The Strange World of NSFW Megadrive Games


Part of the goal of this channel has been to listen to all of the music from the Sega Genesis. The good and the bad. The Motoaki and the Yuzo. The Safe For Work and the…Not? Is there such a thing as a Not Safe For Work Genesis game? Well, as it turns out: Yes.

Yes there is. Obviously Sega would never allow such a thing. But unlicensed games happily took the baton. So, for fun, we’re going to take a look at this strange and wonderful world. The story begins in 1991 …probably.

Games made before the mid-90s or so tend to have really nebulous release dates, and this is even worse for unlicensed titles. Still, Divine Sealing is considered one of the earliest unlicensed games for the Genesis, and quite possibly the first unlicensed pornographic game for the Genesis. It’s a somewhat lackluster shmup interspersed with strip scenes of all the characters. The art and music is all original. And made in Japan.

There aren’t individual credits, as far as I know, but the game is made by Studio Fazzy. Or rather, this. …which would be more accurately read as “Studio Fuzzy”. Somewhere along the line, it was misromanized and the name stuck. Sadly, little is known about Studio Fazzy except that it made this game.

There’s a possibility that it made a second game, but the credit is uncertain. That second game is… [Ganso Kyuukyoku Girl 6-nin Adventure Mahjong! Dial Q wo Mawase!] While Divine Sealing is fairly known, information about Dial Q is much more scarce.

This is unfortunate, since the music is considerably better. What is known: the music, art, and story are all original. It was probably released in 1992, and it was made in Japan. Although Studio Fazzy is sometimes credited to the game, the art style is a bit different, And the music driver is completely different. Either way, Divine Sealing and Dial Q are the only two pornographic games for the Mega Drive that were made in Japan.

For the rest of these games, you need to turn to Taiwan. This is the first Taiwanese company we’re looking at because it’s the one with the least information available. According to their website, Creaton Softech was founded in 1994 and focused on software development until 2005, when it shifted to hardware manufacturing. Now it just produces LEDs and LED accessories.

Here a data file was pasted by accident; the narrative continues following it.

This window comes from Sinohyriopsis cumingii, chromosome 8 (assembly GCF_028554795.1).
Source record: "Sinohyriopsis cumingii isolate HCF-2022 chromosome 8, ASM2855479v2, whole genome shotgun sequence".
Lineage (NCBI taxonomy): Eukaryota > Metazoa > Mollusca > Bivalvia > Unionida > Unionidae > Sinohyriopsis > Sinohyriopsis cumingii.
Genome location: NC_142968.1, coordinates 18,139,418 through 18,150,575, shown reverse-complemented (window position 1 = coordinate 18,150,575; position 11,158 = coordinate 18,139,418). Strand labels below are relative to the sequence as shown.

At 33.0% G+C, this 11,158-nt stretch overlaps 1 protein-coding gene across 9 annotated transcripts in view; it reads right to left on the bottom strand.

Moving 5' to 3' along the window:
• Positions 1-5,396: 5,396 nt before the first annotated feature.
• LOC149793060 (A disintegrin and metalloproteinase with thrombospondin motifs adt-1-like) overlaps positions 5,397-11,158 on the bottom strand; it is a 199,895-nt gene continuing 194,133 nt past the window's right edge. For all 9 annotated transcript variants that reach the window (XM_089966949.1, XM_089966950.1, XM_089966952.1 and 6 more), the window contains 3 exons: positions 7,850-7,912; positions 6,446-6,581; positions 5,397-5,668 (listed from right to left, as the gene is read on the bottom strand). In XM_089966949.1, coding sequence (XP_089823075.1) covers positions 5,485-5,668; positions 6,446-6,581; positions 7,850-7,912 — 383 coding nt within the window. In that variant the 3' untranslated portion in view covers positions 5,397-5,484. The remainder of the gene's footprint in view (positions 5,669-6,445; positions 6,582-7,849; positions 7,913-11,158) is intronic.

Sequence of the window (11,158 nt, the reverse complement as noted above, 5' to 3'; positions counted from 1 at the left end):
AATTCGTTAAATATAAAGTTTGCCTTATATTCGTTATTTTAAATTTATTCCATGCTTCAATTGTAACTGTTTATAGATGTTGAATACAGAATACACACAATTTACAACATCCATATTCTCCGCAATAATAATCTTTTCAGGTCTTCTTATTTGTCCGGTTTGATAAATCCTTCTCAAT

Most importantly, it was a game developer in its earliest years. Five games are known to exist, four of which for the Mega Drive. Of these, only one is pornographic.

Ma Jiang Qing Ren – Ji Ma Jiang Zhi The art appears to be original and is some of the better drawn art to come from Taiwan. The music is also original, and it’s…passable! Not the strongest showing, but nothing to make your ears bleed either.

That said, all of the sound effects are PCM, which is fine except the quality is mud. But I’ve saved the best(-known) for last. Gamtec. These guys were prolific. They also acted very legitimate in every way, except the part where they didn’t have any licenses. The individual members of each development team are often credited.

The company started out by making clones of popular games. For example: Bomboy. This is, rather obviously, a clone of Bomberman.

Over time, the company expanded into more adventurous and original ideas. A particularly interesting example was Legend of Wukong: a retelling of Journey to the West but with time travel. This was eventually released in America in 2008 thanks to some fans who patched and translated the 1996 version. But technically this might still qualify as unlicensed since it was released long after Sega discontinued the Mega Drive Hmm…

But, of course, there were a few pornographic titles in this vast gamography as well. We’ll be looking at three of these. So, in order of how good the music is, we’re immediately tied [Jiuji Majiang II – Lengyan Pian] has a pretty solid tune for the menu music. Once you get past the menu, though, the in-game music is kinda…meh? Super simple instrumentation and lazy (as in lazy Sunday) arrangement.

Graphically, I’m assuming the assets are stolen because it uses digitized photographs, and not very good ones, at that. On the other half of this tie is [16 Zhang Ma Jiang] …which has very similar music, down to the simple instrumentation and that very distinct FM snare. But I find it to be marginally better. Particularly the in-game tune.

The art, however, is significantly better. Hand-drawn and dithered! Look at this style!

Finally, 777 Casino has the best music of these three, hands-down. Except for the intro. It doesn’t reach the quality of Dial Q from earlier, but it’s super charming in its simplicity. Graphically, though, it manages to be the worst.

It barely makes this list, in fact, since the only nudity in the game comes from a single poorly digitized image. The rest of the game has a nice cartoony style, though, so it’s hard to knock, even if it’s incredibly eager to crash and turn into a garbled mess. Before we close out, though, I’d like to bring your attention to something.

These three games share extremely similar FM patches. Most notably, the snare is pretty much identical. While none of these games have credits (that I could find), Legend of Wukong does include credits for a composer: Yamin Xu. Since the patches match across these four games, I’d guess he composed all of them.

And that’s all I have for today. As a fun note, all of the background music in this video came from the games we just discussed. If you like video game music, especially when mixed into seamless 10 minute videos organized by theme, please subscribe to this channel.

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